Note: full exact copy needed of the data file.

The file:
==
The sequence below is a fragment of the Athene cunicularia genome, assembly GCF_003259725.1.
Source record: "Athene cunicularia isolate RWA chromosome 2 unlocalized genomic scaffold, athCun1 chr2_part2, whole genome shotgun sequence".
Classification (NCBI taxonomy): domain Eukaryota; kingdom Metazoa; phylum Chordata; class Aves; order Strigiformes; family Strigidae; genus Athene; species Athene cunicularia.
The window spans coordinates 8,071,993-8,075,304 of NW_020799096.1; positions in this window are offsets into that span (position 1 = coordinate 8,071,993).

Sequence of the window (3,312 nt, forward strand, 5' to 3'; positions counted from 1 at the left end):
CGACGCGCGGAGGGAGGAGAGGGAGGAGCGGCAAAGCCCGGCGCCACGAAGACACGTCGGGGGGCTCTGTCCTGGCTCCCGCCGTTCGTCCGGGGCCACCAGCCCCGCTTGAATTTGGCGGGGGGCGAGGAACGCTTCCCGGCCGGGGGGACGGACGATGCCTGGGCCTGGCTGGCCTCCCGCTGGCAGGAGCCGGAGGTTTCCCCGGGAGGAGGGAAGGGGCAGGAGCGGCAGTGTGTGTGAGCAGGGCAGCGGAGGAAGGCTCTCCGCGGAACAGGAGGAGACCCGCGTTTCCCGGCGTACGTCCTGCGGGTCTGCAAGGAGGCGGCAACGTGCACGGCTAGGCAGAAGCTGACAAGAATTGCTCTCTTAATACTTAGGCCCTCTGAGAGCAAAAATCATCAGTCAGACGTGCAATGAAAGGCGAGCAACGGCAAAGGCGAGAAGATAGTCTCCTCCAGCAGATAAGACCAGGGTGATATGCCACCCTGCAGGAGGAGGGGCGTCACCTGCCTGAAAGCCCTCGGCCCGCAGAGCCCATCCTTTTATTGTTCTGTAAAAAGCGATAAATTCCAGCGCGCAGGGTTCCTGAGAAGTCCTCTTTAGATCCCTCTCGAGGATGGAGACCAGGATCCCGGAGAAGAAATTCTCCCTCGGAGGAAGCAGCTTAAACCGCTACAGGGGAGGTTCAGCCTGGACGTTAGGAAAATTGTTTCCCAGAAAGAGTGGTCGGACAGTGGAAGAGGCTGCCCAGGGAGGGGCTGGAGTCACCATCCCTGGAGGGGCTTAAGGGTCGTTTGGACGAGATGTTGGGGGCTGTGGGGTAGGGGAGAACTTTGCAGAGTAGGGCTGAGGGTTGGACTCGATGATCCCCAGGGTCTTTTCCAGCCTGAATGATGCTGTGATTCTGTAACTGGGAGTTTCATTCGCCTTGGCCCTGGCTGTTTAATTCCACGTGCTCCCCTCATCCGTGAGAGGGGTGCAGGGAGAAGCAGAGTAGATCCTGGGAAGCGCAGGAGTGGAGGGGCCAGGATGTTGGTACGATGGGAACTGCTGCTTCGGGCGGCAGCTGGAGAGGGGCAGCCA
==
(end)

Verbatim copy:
The sequence below is a fragment of the Athene cunicularia genome, assembly GCF_003259725.1.
Source record: "Athene cunicularia isolate RWA chromosome 2 unlocalized genomic scaffold, athCun1 chr2_part2, whole genome shotgun sequence".
Classification (NCBI taxonomy): domain Eukaryota; kingdom Metazoa; phylum Chordata; class Aves; order Strigiformes; family Strigidae; genus Athene; species Athene cunicularia.
The window spans coordinates 8,071,993-8,075,304 of NW_020799096.1; positions in this window are offsets into that span (position 1 = coordinate 8,071,993).

Sequence of the window (3,312 nt, forward strand, 5' to 3'; positions counted from 1 at the left end):
CGACGCGCGGAGGGAGGAGAGGGAGGAGCGGCAAAGCCCGGCGCCACGAAGACACGTCGGGGGGCTCTGTCCTGGCTCCCGCCGTTCGTCCGGGGCCACCAGCCCCGCTTGAATTTGGCGGGGGGCGAGGAACGCTTCCCGGCCGGGGGGACGGACGATGCCTGGGCCTGGCTGGCCTCCCGCTGGCAGGAGCCGGAGGTTTCCCCGGGAGGAGGGAAGGGGCAGGAGCGGCAGTGTGTGTGAGCAGGGCAGCGGAGGAAGGCTCTCCGCGGAACAGGAGGAGACCCGCGTTTCCCGGCGTACGTCCTGCGGGTCTGCAAGGAGGCGGCAACGTGCACGGCTAGGCAGAAGCTGACAAGAATTGCTCTCTTAATACTTAGGCCCTCTGAGAGCAAAAATCATCAGTCAGACGTGCAATGAAAGGCGAGCAACGGCAAAGGCGAGAAGATAGTCTCCTCCAGCAGATAAGACCAGGGTGATATGCCACCCTGCAGGAGGAGGGGCGTCACCTGCCTGAAAGCCCTCGGCCCGCAGAGCCCATCCTTTTATTGTTCTGTAAAAAGCGATAAATTCCAGCGCGCAGGGTTCCTGAGAAGTCCTCTTTAGATCCCTCTCGAGGATGGAGACCAGGATCCCGGAGAAGAAATTCTCCCTCGGAGGAAGCAGCTTAAACCGCTACAGGGGAGGTTCAGCCTGGACGTTAGGAAAATTGTTTCCCAGAAAGAGTGGTCGGACAGTGGAAGAGGCTGCCCAGGGAGGGGCTGGAGTCACCATCCCTGGAGGGGCTTAAGGGTCGTTTGGACGAGATGTTGGGGGCTGTGGGGTAGGGGAGAACTTTGCAGAGTAGGGCTGAGGGTTGGACTCGATGATCCCCAGGGTCTTTTCCAGCCTGAATGATGCTGTGATTCTGTAACTGGGAGTTTCATTCGCCTTGGCCCTGGCTGTTTAATTCCACGTGCTCCCCTCATCCGTGAGAGGGGTGCAGGGAGAAGCAGAGTAGATCCTGGGAAGCGCAGGAGTGGAGGGGCCAGGATGTTGGTACGATGGGAACTGCTGCTTCGGGCGGCAGCTGGAGAGGGGCAGCCA